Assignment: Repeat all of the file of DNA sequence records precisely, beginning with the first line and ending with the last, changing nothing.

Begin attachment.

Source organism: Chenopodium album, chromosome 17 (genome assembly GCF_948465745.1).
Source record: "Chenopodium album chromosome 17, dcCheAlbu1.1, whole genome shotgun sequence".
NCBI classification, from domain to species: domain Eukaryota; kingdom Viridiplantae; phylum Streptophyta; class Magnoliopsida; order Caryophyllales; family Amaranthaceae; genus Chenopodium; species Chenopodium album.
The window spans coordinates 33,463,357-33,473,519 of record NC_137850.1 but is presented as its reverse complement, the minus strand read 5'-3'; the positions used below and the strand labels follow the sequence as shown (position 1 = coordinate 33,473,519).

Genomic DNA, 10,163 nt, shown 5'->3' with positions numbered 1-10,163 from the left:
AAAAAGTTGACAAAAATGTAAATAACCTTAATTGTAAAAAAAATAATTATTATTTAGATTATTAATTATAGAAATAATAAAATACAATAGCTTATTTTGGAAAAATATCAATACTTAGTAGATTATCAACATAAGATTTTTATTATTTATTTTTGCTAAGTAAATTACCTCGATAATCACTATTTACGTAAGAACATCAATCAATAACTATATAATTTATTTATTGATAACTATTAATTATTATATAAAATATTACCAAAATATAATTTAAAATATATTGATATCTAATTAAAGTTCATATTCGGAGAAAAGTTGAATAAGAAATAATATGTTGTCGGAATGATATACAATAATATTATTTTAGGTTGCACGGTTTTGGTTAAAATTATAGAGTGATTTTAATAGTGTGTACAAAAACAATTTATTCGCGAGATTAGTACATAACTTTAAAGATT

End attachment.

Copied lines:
Source organism: Chenopodium album, chromosome 17 (genome assembly GCF_948465745.1).
Source record: "Chenopodium album chromosome 17, dcCheAlbu1.1, whole genome shotgun sequence".
NCBI classification, from domain to species: domain Eukaryota; kingdom Viridiplantae; phylum Streptophyta; class Magnoliopsida; order Caryophyllales; family Amaranthaceae; genus Chenopodium; species Chenopodium album.
The window spans coordinates 33,463,357-33,473,519 of record NC_137850.1 but is presented as its reverse complement, the minus strand read 5'-3'; the positions used below and the strand labels follow the sequence as shown (position 1 = coordinate 33,473,519).

Genomic DNA, 10,163 nt, shown 5'->3' with positions numbered 1-10,163 from the left:
AAAAAGTTGACAAAAATGTAAATAACCTTAATTGTAAAAAAAATAATTATTATTTAGATTATTAATTATAGAAATAATAAAATACAATAGCTTATTTTGGAAAAATATCAATACTTAGTAGATTATCAACATAAGATTTTTATTATTTATTTTTGCTAAGTAAATTACCTCGATAATCACTATTTACGTAAGAACATCAATCAATAACTATATAATTTATTTATTGATAACTATTAATTATTATATAAAATATTACCAAAATATAATTTAAAATATATTGATATCTAATTAAAGTTCATATTCGGAGAAAAGTTGAATAAGAAATAATATGTTGTCGGAATGATATACAATAATATTATTTTAGGTTGCACGGTTTTGGTTAAAATTATAGAGTGATTTTAATAGTGTGTACAAAAACAATTTATTCGCGAGATTAGTACATAACTTTAAAGATT